The latest purge prompted Carl Bildt, Sweden's foreign minister, to dub Mr Kim's regime “the empire of horror.”
To combat the malaise, fast food joints are pursuing a high-low strategy, or, as I prefer to dub it, the “Moms and Bros” strategy.
His friendship with Bill Clinton has prompted Barbara Bush to dub Clinton her fifth son.
Initially, President Obama wowed the big rich, leading The New York Times to dub him “the hedge fund candidate.”
Support for the royals rose to 35-year highs, leading some wags to dub Prince George “the Republican slayer”.
If you guess right, you're a famous detective; if you guess wrong, you're a dub.
There was ne'er a gude toun but there was a dub at the end o't.
And we will dub the other Luke, if that will mend the matter.'
Pike and dub followed on his heels, with the rest of the team behind.
Ira looked mildly gratified and said Thank you and secretly liked Fred better for being gracious to a dub like he.
"give a name to," originally "make a knight," from late Old English dubbian "knight by striking with a sword" (11c.), a late word, perhaps borrowed from Old French aduber "equip with arms, adorn" (11c.) of uncertain origin, but there are phonetic difficulties. Meaning "provided with a name" is from 1590s. Related: Dubbed; dubbing.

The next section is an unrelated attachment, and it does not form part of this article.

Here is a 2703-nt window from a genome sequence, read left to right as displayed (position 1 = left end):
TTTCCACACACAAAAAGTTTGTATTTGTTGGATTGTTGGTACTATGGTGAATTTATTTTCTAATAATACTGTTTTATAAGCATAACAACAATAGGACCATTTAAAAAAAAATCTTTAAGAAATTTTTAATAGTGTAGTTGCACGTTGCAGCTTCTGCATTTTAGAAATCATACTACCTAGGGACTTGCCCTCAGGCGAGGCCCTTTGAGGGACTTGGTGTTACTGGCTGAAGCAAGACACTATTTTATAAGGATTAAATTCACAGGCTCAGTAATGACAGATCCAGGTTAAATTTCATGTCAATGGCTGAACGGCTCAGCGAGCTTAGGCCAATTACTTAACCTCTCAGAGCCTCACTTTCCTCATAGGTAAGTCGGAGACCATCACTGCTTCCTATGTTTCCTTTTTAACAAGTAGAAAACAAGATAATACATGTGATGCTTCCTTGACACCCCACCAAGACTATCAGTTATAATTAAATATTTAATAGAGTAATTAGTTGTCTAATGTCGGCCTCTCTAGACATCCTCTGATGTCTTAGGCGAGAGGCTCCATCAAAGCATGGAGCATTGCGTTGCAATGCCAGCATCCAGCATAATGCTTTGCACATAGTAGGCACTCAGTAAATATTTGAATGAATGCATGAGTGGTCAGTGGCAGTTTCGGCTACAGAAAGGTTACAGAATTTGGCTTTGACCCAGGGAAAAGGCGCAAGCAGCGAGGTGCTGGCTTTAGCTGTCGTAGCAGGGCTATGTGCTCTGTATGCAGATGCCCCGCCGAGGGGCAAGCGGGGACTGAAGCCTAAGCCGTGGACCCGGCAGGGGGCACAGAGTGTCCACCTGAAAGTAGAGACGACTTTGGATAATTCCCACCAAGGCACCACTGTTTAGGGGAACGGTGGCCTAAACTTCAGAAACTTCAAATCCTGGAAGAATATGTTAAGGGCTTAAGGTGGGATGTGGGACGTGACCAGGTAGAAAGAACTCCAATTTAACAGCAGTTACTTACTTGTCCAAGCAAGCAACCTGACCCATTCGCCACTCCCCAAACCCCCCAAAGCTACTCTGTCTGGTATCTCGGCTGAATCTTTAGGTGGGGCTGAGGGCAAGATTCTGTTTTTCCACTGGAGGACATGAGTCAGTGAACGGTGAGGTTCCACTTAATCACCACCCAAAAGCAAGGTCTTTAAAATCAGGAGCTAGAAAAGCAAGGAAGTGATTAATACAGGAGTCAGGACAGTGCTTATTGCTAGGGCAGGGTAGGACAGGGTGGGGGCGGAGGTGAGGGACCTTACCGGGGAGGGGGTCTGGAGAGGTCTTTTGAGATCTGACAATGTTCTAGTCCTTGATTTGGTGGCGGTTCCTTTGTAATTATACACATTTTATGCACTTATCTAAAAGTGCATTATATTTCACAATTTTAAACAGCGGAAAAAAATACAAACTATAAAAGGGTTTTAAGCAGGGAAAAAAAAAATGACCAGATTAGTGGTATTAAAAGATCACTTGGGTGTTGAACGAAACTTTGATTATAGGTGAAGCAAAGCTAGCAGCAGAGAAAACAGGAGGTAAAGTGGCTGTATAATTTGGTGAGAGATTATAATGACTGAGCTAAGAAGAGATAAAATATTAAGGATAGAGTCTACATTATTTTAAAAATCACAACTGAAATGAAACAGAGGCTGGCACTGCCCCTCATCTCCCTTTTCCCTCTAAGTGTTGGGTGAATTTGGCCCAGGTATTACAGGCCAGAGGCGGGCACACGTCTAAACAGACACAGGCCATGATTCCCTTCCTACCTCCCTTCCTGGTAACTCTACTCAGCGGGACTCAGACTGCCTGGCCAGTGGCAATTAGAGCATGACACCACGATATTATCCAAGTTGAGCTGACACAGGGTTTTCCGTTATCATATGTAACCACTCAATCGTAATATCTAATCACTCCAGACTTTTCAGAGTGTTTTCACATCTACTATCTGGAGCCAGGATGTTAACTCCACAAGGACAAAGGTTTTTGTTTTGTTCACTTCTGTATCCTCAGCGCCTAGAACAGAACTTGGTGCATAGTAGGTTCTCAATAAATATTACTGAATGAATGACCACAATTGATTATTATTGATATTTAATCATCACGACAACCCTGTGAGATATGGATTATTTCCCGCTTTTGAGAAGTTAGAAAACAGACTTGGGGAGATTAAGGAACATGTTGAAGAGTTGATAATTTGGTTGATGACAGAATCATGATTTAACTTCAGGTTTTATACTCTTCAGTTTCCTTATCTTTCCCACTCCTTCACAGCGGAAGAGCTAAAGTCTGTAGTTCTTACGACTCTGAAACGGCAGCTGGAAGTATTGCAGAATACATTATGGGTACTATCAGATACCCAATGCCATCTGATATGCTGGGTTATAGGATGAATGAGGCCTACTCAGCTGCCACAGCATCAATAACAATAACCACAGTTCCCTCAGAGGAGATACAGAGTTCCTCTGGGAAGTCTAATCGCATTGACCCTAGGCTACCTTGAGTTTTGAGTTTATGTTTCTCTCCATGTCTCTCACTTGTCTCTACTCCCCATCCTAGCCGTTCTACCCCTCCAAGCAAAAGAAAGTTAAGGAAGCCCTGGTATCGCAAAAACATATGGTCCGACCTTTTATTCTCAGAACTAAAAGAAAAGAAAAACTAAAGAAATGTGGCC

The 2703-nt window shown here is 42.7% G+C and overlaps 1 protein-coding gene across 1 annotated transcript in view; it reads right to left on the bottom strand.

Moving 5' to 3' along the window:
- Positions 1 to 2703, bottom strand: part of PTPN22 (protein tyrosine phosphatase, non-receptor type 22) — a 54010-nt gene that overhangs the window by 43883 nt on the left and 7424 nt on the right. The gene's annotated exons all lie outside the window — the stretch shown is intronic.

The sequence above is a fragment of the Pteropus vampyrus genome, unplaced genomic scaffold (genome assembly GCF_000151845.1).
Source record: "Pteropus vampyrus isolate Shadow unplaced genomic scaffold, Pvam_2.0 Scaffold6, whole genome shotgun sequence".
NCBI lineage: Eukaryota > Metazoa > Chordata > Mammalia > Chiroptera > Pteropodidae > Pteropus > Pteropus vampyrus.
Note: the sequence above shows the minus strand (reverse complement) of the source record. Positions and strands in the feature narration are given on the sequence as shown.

"add or alter sound on film," 1929, shortening of double; so called because it involves re-recording voices onto a soundtrack. The type of re-mixed reggae music was so called from 1974, probably for the same reason. Related: Dubbed; dubbing.
: A flood of dub versions followed
A form of reggae music marked by weird, unexpected, and discontinuous sounds: The hypnotic weirdness of such music has helped make dub the most popular form of reggae
[1970s+; probably fr the electronic technique of dubbing, ''doubling,'' sound tracks]
[1920s+; fr double]